Looking at the How and Why of Windows 10 Migrations
Drama-free has been a good way to describe the list of the world’s most used operating systems over the last several years. The most recent figures have Windows 7 comfortably in the top spot with just over 49% of the desktop market, according to research conducted by NetMarketShare. This is a position Windows 7 has held since wrestling it away from a rapidly-nearing-end-of-life Windows XP back in 2013. This stability may not last much longer, however, not with Windows 7’s own end of life date coming into focus.
January 14, 2020. That’s when Windows 7 will hit end of life, marking the end for a popular and effective OS. At some point between now and then it’s expected that the number two OS on NetMarketShare’s list will make a run for the top spot. That second most popular OS is Windows 10, which controls slightly more than 27% of the market share and has grown at a steady pace over the last several months.
While 2020 may seem far away, it’s really not considering how much has to happen between now and the roll out of a new Windows OS. Organizations will need to adjust their budgetary cycles to account for the migration. Tests will need to be run. Legacy equipment and apps will need to be prepped for the changeover. Users will need to be trained – and, in some cases, retrained – on Windows 10. It’s a to-do list destined to leave IT pondering “Where did the time go?”
Securing users and data against next-gen threats
It will certainly be interesting to look back at those NetMarketShare figures in a year to see just how much the needle has moved as the deadline gets closer still. Yet, upgrading to Windows 10 shouldn’t be viewed as an obligation – at least not quite yet. It should be something organizations are eager to do because of the benefits it offers. Windows 10 is an especially helpful tool to have now, in our security-centric business world. This OS sports a number of valuable security features not found anywhere else. These include:
- Credential Guard – a singular feature purpose-built to secure and isolate user and system credentials. Credential Guard can be particularly effective at preventing attacks in the vein of “Pass the Hash,” where an attacker subverts password requirements by hacking the hash marks that replace plaintext characters.
- Device Guard – a series of features designed to work collaboratively to prevent malware from gaining a foothold in a Windows 10 system. The three features that make up Device Guard ensure only trusted code runs when a device is powered on, harden key components against assault, and guarantee the authenticity of boot binaries and UEFI hardware.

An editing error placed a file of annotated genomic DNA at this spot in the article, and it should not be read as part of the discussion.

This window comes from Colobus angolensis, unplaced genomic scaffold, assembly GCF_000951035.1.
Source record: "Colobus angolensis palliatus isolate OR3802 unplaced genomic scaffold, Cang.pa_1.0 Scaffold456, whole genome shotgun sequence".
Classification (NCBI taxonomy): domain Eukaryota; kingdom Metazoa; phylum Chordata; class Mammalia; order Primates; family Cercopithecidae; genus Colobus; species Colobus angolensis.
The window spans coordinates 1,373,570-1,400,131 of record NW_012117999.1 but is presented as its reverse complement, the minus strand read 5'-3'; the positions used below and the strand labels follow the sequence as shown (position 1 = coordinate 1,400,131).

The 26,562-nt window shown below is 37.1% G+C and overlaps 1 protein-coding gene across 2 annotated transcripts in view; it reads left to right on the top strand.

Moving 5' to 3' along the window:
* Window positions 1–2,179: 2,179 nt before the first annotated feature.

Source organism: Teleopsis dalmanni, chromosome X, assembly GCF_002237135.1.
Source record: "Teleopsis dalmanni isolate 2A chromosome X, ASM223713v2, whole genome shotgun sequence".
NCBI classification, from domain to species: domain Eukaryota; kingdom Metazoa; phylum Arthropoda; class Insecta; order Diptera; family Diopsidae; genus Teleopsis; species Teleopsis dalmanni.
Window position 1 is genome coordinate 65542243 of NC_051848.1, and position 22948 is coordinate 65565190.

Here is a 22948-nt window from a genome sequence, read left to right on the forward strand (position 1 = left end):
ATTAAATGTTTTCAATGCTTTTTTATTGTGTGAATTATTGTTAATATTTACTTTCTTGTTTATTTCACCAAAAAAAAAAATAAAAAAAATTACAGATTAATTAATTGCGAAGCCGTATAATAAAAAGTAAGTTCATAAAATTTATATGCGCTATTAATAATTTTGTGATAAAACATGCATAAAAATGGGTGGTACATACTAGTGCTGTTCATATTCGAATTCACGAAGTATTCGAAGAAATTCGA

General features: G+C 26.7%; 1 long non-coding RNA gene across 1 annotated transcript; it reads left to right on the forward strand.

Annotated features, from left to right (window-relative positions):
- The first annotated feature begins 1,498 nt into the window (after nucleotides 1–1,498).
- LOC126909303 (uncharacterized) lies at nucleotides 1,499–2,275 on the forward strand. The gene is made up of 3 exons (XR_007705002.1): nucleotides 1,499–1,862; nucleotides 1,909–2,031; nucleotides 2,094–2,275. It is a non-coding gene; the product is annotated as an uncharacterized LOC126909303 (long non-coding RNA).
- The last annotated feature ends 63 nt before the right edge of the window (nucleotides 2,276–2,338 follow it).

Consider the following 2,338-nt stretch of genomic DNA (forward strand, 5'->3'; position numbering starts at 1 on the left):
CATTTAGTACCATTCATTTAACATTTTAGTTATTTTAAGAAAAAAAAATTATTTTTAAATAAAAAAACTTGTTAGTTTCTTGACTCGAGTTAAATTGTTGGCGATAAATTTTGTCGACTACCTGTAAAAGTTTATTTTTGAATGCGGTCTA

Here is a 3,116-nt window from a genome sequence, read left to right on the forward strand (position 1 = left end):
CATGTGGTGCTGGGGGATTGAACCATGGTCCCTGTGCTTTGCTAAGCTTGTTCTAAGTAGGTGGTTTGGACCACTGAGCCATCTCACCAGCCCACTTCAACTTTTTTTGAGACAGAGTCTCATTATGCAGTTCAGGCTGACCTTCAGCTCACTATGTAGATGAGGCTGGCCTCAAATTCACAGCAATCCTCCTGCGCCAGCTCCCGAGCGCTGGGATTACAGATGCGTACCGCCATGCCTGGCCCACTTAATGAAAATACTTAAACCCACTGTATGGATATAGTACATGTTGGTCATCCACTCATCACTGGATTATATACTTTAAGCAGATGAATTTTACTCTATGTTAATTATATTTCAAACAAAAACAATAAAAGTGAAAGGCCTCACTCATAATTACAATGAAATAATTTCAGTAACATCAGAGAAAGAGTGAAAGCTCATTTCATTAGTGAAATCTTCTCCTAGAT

- Hello – the cure for the common password – potentially. Hello incorporates intelligent biometrics into verification, allowing users to access devices with the swipe of a finger or even an eye scan. While passwords are still essential to security in Windows 10, this is one way Microsoft has made identity the new boundary for the corporate network.
What to expect from a Windows 10 migration
One estimate, from research firm Gartner, puts the average prep time for moving from Windows 7 to Windows 10 at anywhere from 6-9 months. Of course, this is just an estimate. Depending on the size and complexity of an environment, preparing for the move could end up consuming far more time. Still, it’s far better than what firms went through as they planned to move from Windows XP to Windows 7. Those migrations could take anywhere from 12 to 18 months to plan. Projections aside, businesses would do well to embark on these projects sooner rather than later. The more time built in early, the less chance an unexpected delay will push a timetable right up against end-of-life.
When it comes to the process of actually deploying Windows 10, organizations have options. They could choose to go with a conventional approach to desktop deployment and management, one where desktops are tied directly to a device. Or, they could essentially deploy Windows 10 as a service. Virtualizing desktops and making them available by way of the cloud is an approach seemingly made for the modern business world. Employees can securely access their desktop from anywhere, with any device. It’s a perfect fit for a mobilized and device-flexible workforce.
Whichever path your organization selects, Arraya Solutions can help. Our Microsoft and Cloud Practice has the insights and experience needed to ensure a timely and efficient migration to Windows 10. Meanwhile our Security Practice can complement that work, ensuring a deployment strategy that makes the most of the security features built in to Windows 10.
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